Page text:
Sep 06, 2021
“Land Ahoy” by Ralf Ranghaal reached 10K Supporters on LEGO Ideas back in 2021 and will be eligible for the next review period that commences on May 2, 2022.
Be sure to read the announcement blog post on the official LEGO Ideas blog and share your enthusiasm in the comments!
The LEGO Ideas Team writes:
Congratulations on 10,000 supporters, Ralf Ranghaal!
Hi Ralf Ranghaal,
Congratulations on once again reaching the 10,000 supporter milestone! What an achievement it is!
We now officially advance this project to the Review phase.
Have you ever got the feeling the Earth isn’t flat?
Well, you should have that feeling because there is plenty of evidence to suggest it isn’t! But centuries ago it was common knowledge among seafaring folk, that the world was a disc, held up by four pillars in the centre of the universe. Sailors feared the horizon, for if they sailed beyond it, they’d plummet to their doom… or be eaten by a hideous monster!
Eventually, some bright sparks figured out Earth was an oblate spheroid and worked up the courage to sail into the unknown. LEGO MOCs and sets however, rarely break free of “flat Earth” syndrome – that is, until now!
Ralf Ranghaal has divulged in an interesting concept not seen since the Slapbands of the early 1990s… a LEGO base which can remain flat… or curve upwards!
His nifty YouTube video demonstrates how it works…
I made some similar builds before and was asked to submit them.
So I made this model of a map using only regular, standard techniques.
It is quite sturdy and a real build model. I plan to do a video showing how to roll up the flat build.
After rolling up a stand has to be attached. I made quite a basic stand out of basic bricks
The model can be made even more sturdy by adding a hose inside. Of course it cannot be rolled up then any more.
This is a design that is eye catching and has never been done before as a set.
But wait… There’s More!
This isn’t Ralf’s only foray into map building – more recently posted “ChooseYourWorld” to Flickr.
A few days ago LEGO published a globus.
So here is an alternative for a blockhead like me and all the other ones out there.
I also wanted to build a disk but I don’t have much time right now.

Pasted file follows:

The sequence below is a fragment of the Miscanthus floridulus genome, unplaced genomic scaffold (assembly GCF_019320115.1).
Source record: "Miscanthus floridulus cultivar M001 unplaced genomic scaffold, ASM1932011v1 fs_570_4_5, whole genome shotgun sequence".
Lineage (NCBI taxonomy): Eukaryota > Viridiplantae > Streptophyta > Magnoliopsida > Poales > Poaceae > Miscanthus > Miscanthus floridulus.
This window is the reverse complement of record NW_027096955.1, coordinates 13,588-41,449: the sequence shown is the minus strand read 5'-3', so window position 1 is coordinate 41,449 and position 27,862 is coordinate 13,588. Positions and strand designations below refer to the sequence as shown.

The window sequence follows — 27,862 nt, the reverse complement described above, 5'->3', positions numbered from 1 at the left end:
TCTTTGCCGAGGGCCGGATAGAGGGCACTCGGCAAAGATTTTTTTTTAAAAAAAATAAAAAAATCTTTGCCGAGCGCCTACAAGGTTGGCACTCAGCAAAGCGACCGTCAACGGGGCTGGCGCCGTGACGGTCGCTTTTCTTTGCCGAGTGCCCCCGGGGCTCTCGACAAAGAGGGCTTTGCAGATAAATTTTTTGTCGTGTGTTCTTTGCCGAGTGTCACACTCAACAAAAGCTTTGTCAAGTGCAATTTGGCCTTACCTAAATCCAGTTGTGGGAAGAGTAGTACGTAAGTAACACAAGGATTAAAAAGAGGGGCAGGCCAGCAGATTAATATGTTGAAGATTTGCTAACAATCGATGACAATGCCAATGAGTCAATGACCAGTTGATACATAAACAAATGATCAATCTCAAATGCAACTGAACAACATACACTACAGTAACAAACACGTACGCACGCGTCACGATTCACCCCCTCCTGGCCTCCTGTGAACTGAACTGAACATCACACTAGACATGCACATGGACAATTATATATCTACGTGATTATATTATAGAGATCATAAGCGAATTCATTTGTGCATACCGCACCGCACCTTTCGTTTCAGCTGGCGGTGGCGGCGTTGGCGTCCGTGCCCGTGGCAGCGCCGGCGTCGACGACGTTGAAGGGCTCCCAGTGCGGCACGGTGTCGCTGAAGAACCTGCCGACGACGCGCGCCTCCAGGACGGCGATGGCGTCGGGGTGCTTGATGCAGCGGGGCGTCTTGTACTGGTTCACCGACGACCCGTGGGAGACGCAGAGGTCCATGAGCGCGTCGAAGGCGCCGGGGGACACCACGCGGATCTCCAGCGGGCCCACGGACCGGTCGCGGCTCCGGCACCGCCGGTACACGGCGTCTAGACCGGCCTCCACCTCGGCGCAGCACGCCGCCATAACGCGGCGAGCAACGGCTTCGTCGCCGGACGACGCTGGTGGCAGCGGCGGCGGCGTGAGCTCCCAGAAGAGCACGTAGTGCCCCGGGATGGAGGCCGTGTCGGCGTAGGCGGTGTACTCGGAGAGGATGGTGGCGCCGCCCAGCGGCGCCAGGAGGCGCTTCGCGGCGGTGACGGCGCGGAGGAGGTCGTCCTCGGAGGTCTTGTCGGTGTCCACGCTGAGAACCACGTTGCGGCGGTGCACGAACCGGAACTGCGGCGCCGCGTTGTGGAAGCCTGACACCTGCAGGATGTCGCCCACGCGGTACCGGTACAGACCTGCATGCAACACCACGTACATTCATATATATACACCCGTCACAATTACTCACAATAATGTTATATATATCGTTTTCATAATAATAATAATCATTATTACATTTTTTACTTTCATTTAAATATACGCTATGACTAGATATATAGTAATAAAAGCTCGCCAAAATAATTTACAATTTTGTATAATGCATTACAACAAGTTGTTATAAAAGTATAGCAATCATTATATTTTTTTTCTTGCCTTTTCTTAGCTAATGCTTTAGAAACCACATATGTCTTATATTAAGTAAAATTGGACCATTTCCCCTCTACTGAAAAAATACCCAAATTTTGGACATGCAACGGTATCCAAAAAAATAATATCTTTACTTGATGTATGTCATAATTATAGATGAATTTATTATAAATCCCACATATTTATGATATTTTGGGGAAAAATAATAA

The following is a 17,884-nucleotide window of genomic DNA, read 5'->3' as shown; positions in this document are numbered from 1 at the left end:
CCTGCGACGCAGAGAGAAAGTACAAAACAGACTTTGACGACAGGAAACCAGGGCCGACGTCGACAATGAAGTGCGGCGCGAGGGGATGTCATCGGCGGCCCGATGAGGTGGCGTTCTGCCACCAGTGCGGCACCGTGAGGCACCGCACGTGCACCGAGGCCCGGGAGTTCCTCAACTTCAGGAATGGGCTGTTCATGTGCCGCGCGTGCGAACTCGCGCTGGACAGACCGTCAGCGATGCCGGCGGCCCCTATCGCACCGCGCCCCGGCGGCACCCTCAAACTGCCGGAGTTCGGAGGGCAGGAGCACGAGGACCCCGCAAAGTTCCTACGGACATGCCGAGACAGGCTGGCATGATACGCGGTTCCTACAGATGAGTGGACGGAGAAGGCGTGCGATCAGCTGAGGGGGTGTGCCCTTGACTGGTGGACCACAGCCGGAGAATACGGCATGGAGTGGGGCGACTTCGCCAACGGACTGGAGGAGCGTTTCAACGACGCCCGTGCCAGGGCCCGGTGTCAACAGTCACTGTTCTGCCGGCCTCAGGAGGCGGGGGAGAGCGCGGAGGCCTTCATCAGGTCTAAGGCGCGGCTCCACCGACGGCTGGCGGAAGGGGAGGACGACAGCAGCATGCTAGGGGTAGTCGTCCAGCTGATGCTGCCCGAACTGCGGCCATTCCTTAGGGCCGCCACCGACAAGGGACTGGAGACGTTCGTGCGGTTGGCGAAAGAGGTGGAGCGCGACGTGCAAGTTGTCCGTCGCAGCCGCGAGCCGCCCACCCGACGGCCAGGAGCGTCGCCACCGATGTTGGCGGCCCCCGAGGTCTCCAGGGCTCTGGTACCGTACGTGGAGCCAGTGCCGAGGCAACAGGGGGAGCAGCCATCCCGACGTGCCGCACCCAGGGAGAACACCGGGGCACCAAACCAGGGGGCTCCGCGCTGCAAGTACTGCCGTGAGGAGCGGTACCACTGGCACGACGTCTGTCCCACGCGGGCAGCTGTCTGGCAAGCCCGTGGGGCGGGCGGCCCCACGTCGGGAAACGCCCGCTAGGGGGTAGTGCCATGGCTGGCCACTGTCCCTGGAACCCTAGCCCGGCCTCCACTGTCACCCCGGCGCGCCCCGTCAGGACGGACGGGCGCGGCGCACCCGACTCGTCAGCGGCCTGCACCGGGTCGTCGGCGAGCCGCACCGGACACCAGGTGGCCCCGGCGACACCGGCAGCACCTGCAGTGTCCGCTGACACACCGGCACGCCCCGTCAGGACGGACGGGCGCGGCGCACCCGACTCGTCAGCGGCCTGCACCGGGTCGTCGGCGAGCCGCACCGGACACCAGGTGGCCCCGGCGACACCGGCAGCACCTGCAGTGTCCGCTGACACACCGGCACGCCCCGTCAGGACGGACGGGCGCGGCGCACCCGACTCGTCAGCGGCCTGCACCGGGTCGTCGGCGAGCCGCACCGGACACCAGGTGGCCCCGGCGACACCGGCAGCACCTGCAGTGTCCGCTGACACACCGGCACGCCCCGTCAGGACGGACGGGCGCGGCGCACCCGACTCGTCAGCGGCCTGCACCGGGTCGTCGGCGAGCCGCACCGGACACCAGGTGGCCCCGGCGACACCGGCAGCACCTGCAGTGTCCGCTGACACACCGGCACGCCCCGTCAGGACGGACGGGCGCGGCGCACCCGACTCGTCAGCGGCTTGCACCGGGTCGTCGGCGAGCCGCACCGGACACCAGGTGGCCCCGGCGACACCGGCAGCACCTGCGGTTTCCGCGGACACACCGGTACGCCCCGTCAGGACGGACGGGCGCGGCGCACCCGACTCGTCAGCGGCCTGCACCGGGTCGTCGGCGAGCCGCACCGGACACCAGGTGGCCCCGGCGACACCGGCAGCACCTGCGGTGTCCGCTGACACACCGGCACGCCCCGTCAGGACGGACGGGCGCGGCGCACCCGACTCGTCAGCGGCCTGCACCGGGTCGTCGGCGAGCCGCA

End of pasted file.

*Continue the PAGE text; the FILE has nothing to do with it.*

The build was more difficult than I imagined. Especially the cluch of the tiles was so strong that you can actually see that the left side is not straight.
Also the block was way heavier than I expected so I had to place it in a straight line. I intended to to use a slight angle first.
I also tried to use other colours for the landscape but one important part is not available in green or bright green. I could have used some complicated snot techniques like I did in ‘Hybris’ or much simpler in my Halo ring but in the end I just opted for this rather minimal approach
If your immediate impression of Land Ahoy was an island being engulfed by a tsunami, Ralf has conceptualised that too in “New Wave“…
In case someone wonders: it’s all done with hinges. I didn’t bend plates or something like that 🙂
And finally… Ralf combined some of his builds to create “Death of a Sailsman” – this MOC is worth a Blog Post to itself, but we’ll tease you with a single image right now.
This is a combination of some older models: you may know the map and my pirate city. I threw together two maps, and the back of the ship and completed the ship.
As usual I didn’t care much for historical accuracy, more for fancy looks 🙂
About the Builder…
Ralf Ranghaal (or Ralf Langer or Rla Rla) is LEGO Ideas 10K Club member who likes to break free of the common plane (I.e. flat bases) and experiment with ideas that typically break the fourth wall when it comes to the foundations of LEGO builds.
Be sure to follow him on Flickr and Instagram for regular updates of his work. Or if you prefer video demonstrations, visit his YouTube Channel or TikTok to see him break the fourth dimension as well!
Once you done all that following, head over to the LEGO Pirates Forum and share your thoughts on Land Ahoy!